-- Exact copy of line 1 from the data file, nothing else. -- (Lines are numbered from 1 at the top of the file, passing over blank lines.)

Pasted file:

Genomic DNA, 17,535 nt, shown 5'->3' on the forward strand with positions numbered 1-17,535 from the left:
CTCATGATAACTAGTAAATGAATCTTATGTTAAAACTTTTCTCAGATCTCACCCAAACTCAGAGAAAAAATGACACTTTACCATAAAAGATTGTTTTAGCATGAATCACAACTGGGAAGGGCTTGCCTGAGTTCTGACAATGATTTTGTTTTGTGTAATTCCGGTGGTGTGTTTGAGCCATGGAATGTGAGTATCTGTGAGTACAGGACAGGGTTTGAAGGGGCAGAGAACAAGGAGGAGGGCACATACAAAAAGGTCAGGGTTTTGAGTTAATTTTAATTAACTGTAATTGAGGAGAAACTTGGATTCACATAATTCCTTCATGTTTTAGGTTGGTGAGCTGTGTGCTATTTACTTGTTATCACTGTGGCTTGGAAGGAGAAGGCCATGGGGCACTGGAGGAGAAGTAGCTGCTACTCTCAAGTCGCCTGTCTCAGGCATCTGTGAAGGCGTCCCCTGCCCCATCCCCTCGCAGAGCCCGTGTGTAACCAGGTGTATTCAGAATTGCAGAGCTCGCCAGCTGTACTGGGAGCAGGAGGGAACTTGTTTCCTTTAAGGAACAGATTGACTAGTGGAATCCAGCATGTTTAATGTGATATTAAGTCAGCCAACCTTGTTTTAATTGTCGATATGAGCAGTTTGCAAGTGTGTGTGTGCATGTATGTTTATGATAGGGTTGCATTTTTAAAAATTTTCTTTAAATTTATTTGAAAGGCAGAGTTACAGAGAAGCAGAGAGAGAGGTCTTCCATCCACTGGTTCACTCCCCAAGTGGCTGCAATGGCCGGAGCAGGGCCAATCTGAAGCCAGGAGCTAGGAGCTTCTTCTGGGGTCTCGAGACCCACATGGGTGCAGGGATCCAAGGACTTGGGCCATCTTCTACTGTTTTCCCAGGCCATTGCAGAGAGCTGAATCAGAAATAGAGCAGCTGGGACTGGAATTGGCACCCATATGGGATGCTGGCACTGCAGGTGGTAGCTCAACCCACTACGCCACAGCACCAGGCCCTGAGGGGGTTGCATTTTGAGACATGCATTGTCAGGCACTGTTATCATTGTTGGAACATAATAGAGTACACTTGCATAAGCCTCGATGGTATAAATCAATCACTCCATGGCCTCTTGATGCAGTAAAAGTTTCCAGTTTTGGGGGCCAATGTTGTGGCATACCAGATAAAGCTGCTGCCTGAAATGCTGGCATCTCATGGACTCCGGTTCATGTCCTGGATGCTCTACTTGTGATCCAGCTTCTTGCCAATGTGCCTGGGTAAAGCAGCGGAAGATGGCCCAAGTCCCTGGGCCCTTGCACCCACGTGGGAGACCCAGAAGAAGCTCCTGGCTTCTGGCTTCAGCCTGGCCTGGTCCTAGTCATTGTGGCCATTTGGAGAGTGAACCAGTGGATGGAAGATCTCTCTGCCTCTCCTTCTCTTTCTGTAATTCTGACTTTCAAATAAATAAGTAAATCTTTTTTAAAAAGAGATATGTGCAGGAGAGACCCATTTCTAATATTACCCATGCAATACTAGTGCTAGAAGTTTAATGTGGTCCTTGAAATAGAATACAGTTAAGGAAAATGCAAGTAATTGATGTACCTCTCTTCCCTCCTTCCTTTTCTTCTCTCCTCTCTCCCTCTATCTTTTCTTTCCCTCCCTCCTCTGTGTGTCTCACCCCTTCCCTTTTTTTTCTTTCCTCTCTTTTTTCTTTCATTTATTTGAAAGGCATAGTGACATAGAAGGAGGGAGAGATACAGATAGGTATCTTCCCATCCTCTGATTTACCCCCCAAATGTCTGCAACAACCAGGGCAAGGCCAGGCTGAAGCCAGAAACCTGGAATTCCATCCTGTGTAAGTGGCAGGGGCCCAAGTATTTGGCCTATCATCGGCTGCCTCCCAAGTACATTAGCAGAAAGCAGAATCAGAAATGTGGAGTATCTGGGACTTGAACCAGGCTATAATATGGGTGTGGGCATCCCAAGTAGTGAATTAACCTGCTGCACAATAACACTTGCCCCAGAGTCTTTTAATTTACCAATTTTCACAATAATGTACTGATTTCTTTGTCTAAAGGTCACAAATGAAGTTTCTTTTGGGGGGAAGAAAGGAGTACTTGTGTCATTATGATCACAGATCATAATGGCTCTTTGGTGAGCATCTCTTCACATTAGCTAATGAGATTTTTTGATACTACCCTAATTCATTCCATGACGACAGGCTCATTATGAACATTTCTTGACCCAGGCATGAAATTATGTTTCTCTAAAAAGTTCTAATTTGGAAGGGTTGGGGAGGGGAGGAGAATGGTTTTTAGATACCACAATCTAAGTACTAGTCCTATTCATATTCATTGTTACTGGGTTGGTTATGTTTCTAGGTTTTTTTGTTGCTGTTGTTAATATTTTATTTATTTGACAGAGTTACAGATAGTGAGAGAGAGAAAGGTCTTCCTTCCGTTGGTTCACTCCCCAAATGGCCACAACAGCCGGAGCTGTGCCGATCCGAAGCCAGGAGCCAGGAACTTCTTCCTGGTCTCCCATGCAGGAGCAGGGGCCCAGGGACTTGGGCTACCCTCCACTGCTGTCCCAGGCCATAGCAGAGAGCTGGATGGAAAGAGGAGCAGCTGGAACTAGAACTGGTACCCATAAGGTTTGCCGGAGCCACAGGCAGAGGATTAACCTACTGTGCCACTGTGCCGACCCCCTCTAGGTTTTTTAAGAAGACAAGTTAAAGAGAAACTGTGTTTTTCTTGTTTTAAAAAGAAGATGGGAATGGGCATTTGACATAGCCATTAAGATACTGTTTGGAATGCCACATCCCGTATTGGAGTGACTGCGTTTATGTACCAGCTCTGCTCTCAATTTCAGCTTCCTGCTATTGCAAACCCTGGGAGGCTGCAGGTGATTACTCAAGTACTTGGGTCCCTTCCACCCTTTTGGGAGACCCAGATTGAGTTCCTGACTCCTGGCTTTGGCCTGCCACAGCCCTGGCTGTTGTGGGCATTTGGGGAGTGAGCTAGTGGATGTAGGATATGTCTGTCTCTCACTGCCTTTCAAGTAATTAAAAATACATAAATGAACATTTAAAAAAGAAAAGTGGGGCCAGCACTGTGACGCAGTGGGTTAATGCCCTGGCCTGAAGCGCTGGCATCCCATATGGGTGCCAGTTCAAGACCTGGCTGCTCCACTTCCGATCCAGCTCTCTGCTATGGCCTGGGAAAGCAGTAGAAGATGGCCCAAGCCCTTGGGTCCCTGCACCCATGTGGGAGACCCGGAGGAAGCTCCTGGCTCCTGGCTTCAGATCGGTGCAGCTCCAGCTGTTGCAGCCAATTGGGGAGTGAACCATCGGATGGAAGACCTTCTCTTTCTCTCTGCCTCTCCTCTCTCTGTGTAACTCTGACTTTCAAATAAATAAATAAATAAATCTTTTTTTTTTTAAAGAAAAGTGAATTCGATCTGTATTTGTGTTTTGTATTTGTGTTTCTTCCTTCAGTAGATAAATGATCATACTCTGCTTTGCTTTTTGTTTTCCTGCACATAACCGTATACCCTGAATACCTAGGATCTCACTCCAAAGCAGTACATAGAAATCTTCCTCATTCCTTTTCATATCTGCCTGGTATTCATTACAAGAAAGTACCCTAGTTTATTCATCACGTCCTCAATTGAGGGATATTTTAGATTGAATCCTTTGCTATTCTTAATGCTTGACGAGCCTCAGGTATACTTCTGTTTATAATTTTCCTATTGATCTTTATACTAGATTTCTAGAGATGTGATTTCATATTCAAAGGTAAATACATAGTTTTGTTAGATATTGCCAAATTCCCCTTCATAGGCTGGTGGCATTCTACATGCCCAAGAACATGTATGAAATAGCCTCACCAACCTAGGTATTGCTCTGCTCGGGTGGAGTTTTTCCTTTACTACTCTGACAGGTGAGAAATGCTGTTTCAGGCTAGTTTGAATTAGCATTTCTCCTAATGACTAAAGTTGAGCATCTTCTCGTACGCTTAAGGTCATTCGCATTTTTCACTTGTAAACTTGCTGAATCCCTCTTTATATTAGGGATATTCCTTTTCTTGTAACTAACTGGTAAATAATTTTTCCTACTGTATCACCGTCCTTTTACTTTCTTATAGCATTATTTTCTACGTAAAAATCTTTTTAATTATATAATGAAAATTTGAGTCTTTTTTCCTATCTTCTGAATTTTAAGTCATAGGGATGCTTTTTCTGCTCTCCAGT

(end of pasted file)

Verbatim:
Genomic DNA, 17,535 nt, shown 5'->3' on the forward strand with positions numbered 1-17,535 from the left: